Following this lead, I tried this in a Github

<span style="vertical-align: baseline; position: relative;top: -0.5em;>text in superscript</span>

Does not work, the text appears as normal. Help?

up vote 454 down vote accepted

Use the <sup></sup>tag (<sub></sub> is the equivalent for subscripts). See this gist for an example.

  • 5
    So to write O(n^2) sensibly, I would just type O(n<sup>2</sup>), and it would appear as O(n<sup>2</sup>). Nice. Now why didn't that work on SO markdown? – phonetagger Apr 2 '15 at 17:19
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    @phonetagger: No tags allowed in comments, IIRC. – iconoclast Aug 8 '15 at 14:56
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    Or juste the ² unicode character such as in n². – Samuel Tardieu Apr 4 '16 at 15:16
  • And how would you do the LaTeX logo? Does CSS in a style attribute work on <sup> and <sub>? – Peter Flynn Jun 13 '16 at 19:47
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    @iconoclast - that is not (any longer?) true. <sup>something</sup> is the correct way to do superscript in a github comment. – Peter H. Boling Jun 28 '16 at 9:25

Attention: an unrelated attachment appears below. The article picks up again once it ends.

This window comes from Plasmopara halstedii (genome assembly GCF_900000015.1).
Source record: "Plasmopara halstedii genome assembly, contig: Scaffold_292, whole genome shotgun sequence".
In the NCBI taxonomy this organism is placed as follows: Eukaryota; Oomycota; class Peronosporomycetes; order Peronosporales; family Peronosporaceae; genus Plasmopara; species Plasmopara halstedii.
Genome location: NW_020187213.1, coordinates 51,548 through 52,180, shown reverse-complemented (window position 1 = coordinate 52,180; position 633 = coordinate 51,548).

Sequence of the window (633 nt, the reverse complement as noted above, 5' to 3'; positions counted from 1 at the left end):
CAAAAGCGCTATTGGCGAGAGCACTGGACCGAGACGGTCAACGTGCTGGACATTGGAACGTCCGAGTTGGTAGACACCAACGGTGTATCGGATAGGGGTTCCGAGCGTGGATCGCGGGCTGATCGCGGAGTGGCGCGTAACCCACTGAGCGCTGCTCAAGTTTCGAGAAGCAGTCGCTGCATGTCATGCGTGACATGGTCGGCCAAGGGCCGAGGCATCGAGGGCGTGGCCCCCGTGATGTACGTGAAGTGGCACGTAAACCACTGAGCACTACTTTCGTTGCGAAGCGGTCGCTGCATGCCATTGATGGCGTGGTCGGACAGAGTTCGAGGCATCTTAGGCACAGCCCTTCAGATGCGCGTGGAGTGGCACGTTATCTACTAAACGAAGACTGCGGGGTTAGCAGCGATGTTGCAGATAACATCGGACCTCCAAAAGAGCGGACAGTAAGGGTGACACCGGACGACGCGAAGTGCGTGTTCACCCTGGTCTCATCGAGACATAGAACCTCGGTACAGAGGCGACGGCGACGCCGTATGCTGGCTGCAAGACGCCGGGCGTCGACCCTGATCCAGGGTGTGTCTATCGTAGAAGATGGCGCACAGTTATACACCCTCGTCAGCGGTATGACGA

<sup> and <sub> tags work and are your only good solution for arbitrary text. Other solutions include:


If the superscript (or subscript) you need is of a mathematical nature, Unicode may well have you covered.

I've compiled a list of all the Unicode super and subscript characters I could identify in this gist. Some of the more common/useful ones are:


People also often reach for <sup> and <sub> tags in an attempt to render specific symbols like these:

  • TRADE MARK SIGN (U+2122)
  • SERVICE MARK (U+2120)

Assuming your editor supports Unicode, you can copy and paste the characters above directly into your document.

Alternatively, you could use the hex values above in an HTML character escape. Eg, &#x00B2; instead of ². This works with GitHub (and should work anywhere else your Markdown is rendered to HTML) but is less readable when presented as raw text/Markdown.


If your requirements are especially unusual, you can always just inline an image. The GitHub supported syntax is:

![Alt text goes here, if you'd like](path/to/image.png) 

You can use a full path (eg. starting with https:// or http://) but it's often easier to use a relative path, which will load the image from the repo, relative to the Markdown document.

If you happen to know LaTeX (or want to learn it) you could do just about any text manipulation imaginable and render it to an image. Sites like Quicklatex make this quite easy.

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